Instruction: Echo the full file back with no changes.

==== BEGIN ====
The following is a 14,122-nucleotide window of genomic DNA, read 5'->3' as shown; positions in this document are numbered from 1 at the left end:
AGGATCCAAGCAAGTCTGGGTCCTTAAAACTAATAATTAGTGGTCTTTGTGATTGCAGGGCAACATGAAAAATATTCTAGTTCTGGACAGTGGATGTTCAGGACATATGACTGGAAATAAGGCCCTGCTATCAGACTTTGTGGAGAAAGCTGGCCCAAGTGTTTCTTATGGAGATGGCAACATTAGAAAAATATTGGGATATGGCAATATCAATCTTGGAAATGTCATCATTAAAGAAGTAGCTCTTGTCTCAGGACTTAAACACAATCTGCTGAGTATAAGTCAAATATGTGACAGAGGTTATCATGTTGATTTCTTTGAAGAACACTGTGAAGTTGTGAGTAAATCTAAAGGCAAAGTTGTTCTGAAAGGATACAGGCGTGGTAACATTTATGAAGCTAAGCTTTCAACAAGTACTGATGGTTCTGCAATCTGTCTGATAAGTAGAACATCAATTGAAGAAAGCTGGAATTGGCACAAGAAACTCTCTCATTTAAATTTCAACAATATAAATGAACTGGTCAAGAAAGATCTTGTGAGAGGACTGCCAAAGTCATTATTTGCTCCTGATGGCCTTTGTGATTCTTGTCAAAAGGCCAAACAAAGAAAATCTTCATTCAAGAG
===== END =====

The following is a 14,122-nucleotide window of genomic DNA, read 5'->3' as shown; positions in this document are numbered from 1 at the left end:
AGGATCCAAGCAAGTCTGGGTCCTTAAAACTAATAATTAGTGGTCTTTGTGATTGCAGGGCAACATGAAAAATATTCTAGTTCTGGACAGTGGATGTTCAGGACATATGACTGGAAATAAGGCCCTGCTATCAGACTTTGTGGAGAAAGCTGGCCCAAGTGTTTCTTATGGAGATGGCAACATTAGAAAAATATTGGGATATGGCAATATCAATCTTGGAAATGTCATCATTAAAGAAGTAGCTCTTGTCTCAGGACTTAAACACAATCTGCTGAGTATAAGTCAAATATGTGACAGAGGTTATCATGTTGATTTCTTTGAAGAACACTGTGAAGTTGTGAGTAAATCTAAAGGCAAAGTTGTTCTGAAAGGATACAGGCGTGGTAACATTTATGAAGCTAAGCTTTCAACAAGTACTGATGGTTCTGCAATCTGTCTGATAAGTAGAACATCAATTGAAGAAAGCTGGAATTGGCACAAGAAACTCTCTCATTTAAATTTCAACAATATAAATGAACTGGTCAAGAAAGATCTTGTGAGAGGACTGCCAAAGTCATTATTTGCTCCTGATGGCCTTTGTGATTCTTGTCAAAAGGCCAAACAAAGAAAATCTTCATTCAAGAG